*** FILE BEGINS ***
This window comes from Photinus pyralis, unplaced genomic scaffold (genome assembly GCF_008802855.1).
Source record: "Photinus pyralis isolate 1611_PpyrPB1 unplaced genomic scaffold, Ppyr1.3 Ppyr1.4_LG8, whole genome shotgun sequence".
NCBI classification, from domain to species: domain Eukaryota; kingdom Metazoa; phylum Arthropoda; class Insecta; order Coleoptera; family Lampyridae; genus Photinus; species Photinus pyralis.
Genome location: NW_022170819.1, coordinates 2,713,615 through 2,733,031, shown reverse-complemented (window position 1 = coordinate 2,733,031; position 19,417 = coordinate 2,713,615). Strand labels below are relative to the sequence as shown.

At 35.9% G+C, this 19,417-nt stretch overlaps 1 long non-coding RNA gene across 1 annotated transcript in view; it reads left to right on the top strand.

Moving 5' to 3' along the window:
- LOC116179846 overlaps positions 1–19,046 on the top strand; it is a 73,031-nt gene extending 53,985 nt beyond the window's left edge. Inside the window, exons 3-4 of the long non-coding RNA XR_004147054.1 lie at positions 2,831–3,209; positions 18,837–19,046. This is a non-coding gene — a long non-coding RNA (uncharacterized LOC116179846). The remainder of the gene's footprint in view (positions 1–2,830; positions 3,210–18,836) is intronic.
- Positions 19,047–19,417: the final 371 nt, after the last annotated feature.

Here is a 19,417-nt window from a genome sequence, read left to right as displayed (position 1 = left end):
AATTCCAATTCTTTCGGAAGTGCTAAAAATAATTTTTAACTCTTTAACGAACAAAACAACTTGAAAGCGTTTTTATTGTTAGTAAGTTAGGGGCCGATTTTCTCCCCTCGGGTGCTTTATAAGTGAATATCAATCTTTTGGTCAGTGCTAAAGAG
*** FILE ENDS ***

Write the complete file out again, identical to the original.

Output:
This window comes from Photinus pyralis, unplaced genomic scaffold (genome assembly GCF_008802855.1).
Source record: "Photinus pyralis isolate 1611_PpyrPB1 unplaced genomic scaffold, Ppyr1.3 Ppyr1.4_LG8, whole genome shotgun sequence".
NCBI classification, from domain to species: domain Eukaryota; kingdom Metazoa; phylum Arthropoda; class Insecta; order Coleoptera; family Lampyridae; genus Photinus; species Photinus pyralis.
Genome location: NW_022170819.1, coordinates 2,713,615 through 2,733,031, shown reverse-complemented (window position 1 = coordinate 2,733,031; position 19,417 = coordinate 2,713,615). Strand labels below are relative to the sequence as shown.

At 35.9% G+C, this 19,417-nt stretch overlaps 1 long non-coding RNA gene across 1 annotated transcript in view; it reads left to right on the top strand.

Moving 5' to 3' along the window:
- LOC116179846 overlaps positions 1–19,046 on the top strand; it is a 73,031-nt gene extending 53,985 nt beyond the window's left edge. Inside the window, exons 3-4 of the long non-coding RNA XR_004147054.1 lie at positions 2,831–3,209; positions 18,837–19,046. This is a non-coding gene — a long non-coding RNA (uncharacterized LOC116179846). The remainder of the gene's footprint in view (positions 1–2,830; positions 3,210–18,836) is intronic.
- Positions 19,047–19,417: the final 371 nt, after the last annotated feature.

Here is a 19,417-nt window from a genome sequence, read left to right as displayed (position 1 = left end):
AATTCCAATTCTTTCGGAAGTGCTAAAAATAATTTTTAACTCTTTAACGAACAAAACAACTTGAAAGCGTTTTTATTGTTAGTAAGTTAGGGGCCGATTTTCTCCCCTCGGGTGCTTTATAAGTGAATATCAATCTTTTGGTCAGTGCTAAAGAG